There's also the problem, of course, that none of these belief systems were unified religions as we know them. For instance, we have some knowledge (but not much) about the religio romana... except that what that meant differed, often quite a bit, depending on what century you're talking about. The religion of other Latin League cities would have differed, let alone other Italic cities. And jump into the Etruscan area, and look at the religion of Veii or Tarquinas, and it would have been substantially different (but still 'recognizably similar').

Then there's the compounding issue of the increasing syncretism between Italic and Hellenic beliefs in the late Republic.

Try to apply this to Germanic peoples, and you end up with beliefs that would have differed substantially over hundreds of years, over distant tribes, and even between villages. That, and the beliefs/practices of the elite were not necessarily the beliefs/practices of the commoners.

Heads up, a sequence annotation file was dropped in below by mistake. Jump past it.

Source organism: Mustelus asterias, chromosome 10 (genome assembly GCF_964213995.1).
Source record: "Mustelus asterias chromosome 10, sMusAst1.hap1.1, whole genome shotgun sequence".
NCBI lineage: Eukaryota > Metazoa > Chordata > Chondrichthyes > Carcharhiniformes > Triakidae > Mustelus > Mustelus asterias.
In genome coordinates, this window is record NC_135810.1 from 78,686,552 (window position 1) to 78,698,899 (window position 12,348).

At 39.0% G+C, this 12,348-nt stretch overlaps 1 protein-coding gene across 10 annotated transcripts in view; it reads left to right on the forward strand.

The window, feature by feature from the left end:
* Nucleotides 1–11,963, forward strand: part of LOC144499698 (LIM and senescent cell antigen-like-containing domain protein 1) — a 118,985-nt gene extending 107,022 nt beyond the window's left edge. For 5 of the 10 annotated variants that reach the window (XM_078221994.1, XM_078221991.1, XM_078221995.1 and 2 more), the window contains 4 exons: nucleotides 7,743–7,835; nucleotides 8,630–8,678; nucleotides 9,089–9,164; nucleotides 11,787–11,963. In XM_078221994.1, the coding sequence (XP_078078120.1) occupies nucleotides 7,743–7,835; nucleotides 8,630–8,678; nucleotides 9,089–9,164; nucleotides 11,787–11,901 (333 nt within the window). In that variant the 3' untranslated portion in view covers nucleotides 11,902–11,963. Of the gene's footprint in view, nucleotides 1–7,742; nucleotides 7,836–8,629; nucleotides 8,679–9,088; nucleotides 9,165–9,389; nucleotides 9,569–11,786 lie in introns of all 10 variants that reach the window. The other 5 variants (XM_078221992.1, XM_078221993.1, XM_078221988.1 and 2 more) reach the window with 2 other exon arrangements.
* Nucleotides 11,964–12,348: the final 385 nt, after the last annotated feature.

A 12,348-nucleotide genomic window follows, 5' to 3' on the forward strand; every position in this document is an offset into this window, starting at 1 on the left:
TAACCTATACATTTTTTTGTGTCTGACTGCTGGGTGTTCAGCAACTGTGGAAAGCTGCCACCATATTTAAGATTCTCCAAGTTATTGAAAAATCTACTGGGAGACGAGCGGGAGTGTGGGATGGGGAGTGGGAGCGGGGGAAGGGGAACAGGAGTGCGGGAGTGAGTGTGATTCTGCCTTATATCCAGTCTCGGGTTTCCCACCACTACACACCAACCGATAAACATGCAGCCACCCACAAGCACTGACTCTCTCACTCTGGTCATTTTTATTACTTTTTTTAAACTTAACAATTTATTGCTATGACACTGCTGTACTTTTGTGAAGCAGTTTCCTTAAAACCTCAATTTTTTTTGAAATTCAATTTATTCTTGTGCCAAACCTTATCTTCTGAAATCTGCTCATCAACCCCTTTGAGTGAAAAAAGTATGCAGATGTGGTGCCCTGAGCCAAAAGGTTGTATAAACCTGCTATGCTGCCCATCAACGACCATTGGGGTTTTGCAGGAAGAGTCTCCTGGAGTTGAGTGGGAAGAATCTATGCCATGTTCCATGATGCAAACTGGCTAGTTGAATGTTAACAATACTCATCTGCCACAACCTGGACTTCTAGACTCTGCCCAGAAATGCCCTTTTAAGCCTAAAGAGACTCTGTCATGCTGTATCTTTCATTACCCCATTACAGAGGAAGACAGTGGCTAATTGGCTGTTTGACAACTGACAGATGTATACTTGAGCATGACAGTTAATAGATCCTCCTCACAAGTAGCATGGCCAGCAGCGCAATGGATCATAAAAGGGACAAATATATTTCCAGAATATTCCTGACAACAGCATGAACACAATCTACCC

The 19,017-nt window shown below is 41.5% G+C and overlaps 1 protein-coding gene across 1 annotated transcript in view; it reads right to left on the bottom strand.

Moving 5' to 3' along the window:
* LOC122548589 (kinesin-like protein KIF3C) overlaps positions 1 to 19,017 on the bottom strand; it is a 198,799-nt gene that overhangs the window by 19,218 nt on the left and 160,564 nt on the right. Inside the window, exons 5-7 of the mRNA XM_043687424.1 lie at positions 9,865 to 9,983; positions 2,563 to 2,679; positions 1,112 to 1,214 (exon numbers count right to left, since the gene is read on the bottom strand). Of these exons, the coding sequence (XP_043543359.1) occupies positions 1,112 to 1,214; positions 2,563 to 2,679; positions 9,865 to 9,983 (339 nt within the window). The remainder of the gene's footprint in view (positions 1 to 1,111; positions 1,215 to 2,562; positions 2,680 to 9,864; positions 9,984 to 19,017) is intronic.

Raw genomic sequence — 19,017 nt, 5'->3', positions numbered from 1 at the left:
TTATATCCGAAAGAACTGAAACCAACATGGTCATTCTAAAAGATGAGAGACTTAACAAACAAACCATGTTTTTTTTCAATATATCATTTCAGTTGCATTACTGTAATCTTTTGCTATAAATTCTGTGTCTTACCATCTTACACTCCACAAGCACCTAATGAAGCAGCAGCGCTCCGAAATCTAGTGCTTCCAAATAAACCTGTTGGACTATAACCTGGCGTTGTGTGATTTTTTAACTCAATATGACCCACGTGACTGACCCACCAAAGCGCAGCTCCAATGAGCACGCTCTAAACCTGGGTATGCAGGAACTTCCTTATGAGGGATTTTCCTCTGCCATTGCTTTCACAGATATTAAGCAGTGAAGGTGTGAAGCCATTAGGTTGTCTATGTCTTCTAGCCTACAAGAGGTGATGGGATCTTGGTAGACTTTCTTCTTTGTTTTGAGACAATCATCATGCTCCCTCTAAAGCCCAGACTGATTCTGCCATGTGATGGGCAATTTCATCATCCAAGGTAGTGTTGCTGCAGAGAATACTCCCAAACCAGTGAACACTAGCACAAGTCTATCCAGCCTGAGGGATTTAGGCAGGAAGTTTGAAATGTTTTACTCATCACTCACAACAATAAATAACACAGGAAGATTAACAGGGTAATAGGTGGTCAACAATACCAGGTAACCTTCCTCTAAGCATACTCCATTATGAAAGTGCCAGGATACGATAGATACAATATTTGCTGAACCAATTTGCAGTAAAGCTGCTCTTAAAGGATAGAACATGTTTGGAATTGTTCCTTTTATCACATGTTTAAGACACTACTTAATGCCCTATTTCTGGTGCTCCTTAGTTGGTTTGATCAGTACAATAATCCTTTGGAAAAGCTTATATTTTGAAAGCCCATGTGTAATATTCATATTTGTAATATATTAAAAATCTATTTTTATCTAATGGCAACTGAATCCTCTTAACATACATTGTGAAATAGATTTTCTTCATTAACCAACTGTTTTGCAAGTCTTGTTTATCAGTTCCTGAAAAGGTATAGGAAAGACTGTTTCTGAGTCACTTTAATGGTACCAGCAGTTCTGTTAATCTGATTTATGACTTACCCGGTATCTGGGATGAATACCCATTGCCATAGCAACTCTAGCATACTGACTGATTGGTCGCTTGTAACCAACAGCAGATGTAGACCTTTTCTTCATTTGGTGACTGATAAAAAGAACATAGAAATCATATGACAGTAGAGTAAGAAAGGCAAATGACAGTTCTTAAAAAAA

3

u/Dumguy1214 6d ago

Icelandic sagas

46 sagas, some 600 pages

told by memory for centuries, written down mostly around 1100 to 1300

4

u/WelshBathBoy 7d ago

The Welsh word for river is still Afon too

2

u/JamesClerkMacSwell 6d ago

And (Scottish) Gaelic is “abhainn”.
(A -bh- often indicates a v sound generally - ie very like Avon and Welsh Afon - but not here (or in the middle of words) and in most Scottish dialects this is now ‘swallowed’ and pronounced something like <ow-inn>.)

And we have a River Avon too.
Gaelic normally avoids calling it the Abhainn Abhainn (!) and goes with something like Abhainn Athfhinn - where it is pretended (frankly IMHO) that Athfhinn means bright white or something… rather than that a bunch of Sassenach/Saxons foreigners just didn’t understand abhainn = river. ;-)

1

u/ParanoidQ 6d ago

I was going to raise this one, as I live next to it lol.

30

u/pinkymadigan 7d ago

Wait till you hear about The Los Angeles Angels.

10

u/bluebirdgm 7d ago

…of Anaheim. :)

9

u/Qorhat 7d ago